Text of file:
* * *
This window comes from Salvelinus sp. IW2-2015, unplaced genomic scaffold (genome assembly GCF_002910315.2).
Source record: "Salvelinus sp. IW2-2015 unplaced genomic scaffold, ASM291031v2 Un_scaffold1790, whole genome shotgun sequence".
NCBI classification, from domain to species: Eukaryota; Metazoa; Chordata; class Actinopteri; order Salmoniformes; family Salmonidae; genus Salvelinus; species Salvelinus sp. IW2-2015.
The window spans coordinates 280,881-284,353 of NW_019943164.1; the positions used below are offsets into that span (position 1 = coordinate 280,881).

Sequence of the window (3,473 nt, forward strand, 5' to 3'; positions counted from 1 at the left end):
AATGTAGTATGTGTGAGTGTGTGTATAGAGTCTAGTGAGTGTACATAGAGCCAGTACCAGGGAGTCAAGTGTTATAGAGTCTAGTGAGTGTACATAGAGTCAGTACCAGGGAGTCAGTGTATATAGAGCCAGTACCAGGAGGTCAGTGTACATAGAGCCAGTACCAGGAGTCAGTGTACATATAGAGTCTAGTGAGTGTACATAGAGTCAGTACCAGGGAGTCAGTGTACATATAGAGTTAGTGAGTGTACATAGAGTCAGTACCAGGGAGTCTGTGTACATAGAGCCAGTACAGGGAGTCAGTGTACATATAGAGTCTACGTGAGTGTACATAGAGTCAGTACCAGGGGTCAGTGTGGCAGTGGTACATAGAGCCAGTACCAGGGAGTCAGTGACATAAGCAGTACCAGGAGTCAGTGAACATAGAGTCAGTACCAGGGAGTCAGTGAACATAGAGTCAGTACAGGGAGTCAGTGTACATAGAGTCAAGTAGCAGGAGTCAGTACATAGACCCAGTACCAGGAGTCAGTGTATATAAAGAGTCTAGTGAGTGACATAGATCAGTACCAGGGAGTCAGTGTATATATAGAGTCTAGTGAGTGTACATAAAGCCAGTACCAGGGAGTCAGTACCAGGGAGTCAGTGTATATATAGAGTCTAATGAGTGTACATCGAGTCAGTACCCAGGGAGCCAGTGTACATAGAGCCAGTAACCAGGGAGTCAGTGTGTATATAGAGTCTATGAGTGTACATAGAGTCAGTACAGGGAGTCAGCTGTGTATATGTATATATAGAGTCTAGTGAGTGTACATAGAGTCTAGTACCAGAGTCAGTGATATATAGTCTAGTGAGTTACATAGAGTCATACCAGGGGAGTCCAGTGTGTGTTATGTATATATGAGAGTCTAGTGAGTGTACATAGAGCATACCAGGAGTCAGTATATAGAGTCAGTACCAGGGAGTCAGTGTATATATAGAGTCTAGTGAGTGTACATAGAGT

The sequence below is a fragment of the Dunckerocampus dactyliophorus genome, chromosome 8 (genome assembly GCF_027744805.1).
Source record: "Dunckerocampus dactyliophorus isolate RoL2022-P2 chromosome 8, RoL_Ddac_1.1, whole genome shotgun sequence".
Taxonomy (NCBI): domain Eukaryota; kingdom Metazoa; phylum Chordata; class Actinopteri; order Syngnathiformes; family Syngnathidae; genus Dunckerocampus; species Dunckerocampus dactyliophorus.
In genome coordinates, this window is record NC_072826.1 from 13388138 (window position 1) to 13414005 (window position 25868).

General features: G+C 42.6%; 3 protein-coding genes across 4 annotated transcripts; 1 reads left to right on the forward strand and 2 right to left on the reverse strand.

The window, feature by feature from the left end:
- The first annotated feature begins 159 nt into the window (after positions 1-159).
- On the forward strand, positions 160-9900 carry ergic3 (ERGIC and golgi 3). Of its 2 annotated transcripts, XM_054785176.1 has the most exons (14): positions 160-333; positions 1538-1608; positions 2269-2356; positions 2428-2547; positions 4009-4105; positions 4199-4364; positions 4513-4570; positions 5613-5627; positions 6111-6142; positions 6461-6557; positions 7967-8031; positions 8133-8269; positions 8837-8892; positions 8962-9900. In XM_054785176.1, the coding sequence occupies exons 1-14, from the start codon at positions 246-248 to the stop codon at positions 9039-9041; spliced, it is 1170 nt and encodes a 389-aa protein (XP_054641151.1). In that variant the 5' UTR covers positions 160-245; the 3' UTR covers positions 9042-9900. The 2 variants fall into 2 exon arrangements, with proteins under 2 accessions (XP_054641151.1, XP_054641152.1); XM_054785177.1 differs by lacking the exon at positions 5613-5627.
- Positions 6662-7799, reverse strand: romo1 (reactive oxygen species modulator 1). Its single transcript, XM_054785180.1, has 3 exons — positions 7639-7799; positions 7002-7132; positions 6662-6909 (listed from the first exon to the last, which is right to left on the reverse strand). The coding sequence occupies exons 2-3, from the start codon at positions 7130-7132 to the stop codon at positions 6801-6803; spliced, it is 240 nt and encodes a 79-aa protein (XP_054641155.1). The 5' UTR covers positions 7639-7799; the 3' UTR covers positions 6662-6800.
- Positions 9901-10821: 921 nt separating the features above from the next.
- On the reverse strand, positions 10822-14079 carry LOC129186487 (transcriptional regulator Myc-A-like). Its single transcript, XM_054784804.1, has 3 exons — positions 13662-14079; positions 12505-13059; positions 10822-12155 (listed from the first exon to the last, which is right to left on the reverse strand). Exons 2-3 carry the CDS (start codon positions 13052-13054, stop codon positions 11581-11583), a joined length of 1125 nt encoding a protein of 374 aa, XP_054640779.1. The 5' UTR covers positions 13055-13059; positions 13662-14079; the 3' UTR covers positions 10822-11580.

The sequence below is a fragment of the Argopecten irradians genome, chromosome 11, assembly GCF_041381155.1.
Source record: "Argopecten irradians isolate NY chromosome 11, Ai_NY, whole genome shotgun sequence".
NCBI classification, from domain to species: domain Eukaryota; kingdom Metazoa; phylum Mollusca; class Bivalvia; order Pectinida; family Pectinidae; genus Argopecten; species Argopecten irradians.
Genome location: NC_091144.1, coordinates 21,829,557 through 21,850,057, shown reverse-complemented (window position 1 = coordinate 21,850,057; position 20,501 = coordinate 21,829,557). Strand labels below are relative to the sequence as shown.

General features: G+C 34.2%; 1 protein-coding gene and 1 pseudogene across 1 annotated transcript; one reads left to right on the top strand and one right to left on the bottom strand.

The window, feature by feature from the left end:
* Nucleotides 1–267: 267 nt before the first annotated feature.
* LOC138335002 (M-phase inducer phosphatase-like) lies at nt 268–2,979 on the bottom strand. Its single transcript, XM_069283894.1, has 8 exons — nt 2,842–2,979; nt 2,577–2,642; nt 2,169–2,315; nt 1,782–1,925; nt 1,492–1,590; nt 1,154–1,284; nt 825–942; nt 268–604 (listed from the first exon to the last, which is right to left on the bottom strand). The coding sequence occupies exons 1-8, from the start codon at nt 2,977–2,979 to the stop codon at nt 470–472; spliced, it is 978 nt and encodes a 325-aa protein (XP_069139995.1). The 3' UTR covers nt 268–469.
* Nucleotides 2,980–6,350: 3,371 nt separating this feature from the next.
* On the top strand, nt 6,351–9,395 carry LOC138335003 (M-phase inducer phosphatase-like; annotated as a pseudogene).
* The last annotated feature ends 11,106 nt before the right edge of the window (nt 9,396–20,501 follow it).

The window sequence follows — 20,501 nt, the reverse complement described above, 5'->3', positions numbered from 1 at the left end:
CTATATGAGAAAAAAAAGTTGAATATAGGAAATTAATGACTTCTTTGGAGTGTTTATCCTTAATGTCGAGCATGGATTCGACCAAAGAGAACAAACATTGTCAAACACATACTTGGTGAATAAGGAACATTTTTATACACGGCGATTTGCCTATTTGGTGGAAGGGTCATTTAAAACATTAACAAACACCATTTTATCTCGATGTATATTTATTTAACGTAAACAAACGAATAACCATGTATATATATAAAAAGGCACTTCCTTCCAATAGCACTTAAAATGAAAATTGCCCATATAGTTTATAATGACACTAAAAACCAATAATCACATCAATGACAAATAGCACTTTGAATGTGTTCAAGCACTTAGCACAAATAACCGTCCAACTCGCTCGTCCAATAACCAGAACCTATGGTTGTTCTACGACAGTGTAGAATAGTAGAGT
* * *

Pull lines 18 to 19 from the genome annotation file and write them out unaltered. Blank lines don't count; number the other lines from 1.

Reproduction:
The sequence below is a fragment of the Argopecten irradians genome, chromosome 11, assembly GCF_041381155.1.
Source record: "Argopecten irradians isolate NY chromosome 11, Ai_NY, whole genome shotgun sequence".